We we’re looking for some great and talented people to sit in on it, so Richard Crouse, the CTV film critic agreed to do it and he’s phenomenal. We are so excited to have him as the moderator. I’ve watched him for years and I think he’s incredible at his job. He really loves his job and he knows a lot about pop culture so I think he’s the perfect man for the job.
We’ve also got Tania Katan coming in from Phoenix, who’s a young woman who’s had breast cancer who had her own one woman show about her struggles and she tours around and she’s hilarious. Then we Allison Lane, who is actually featured in the movie we executive produced and is the closing night film, About Her, and she’s a riot. We knew her through our programs out in Calgary. We had her coming out for the film, anyway, but we thought it would be great to include her here, too. She’s also performing with Tania on the comedy night, as well.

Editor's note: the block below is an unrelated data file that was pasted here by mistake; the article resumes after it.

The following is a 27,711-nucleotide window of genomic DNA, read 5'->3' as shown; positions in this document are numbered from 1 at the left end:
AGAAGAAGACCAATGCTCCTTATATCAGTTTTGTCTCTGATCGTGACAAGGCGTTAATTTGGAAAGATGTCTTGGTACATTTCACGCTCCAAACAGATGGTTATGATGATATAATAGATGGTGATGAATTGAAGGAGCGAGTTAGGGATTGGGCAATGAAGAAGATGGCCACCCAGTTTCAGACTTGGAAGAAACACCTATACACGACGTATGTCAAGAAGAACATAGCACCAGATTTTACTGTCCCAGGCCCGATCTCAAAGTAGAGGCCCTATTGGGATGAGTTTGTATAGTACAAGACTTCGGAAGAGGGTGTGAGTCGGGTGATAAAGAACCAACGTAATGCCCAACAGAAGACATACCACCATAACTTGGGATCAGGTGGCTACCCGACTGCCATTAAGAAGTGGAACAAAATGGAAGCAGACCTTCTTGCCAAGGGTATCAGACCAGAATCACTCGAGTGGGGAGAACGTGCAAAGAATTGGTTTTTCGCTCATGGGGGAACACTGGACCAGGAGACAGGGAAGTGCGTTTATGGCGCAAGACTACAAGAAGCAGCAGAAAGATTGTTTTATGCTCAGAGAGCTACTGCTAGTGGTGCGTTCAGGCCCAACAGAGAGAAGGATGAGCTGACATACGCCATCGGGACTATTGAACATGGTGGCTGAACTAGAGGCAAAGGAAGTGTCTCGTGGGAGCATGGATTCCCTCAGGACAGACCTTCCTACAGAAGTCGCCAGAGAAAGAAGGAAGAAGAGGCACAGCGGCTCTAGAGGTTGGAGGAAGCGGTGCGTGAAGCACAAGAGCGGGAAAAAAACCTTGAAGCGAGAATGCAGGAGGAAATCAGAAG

Then we’ve got Mike McGowan, a Canadian director who used hints of comedy and sweetness in his film One Week. They’re all going to talk about what goes into doing something like that. You know, where’s the line and when do you cross it and why you even do it. I’m hoping we get a lot of people attending that. It’s a great one for students and a great conversation for anyone interested in popular culture. It’s a great conversation and introduction to BreastFest.
For tickets and more information on Breast Fest 2011, visit breastfestfilmfest.com.
Top image: A scene from Baring it All. Courtesy Breast Fest.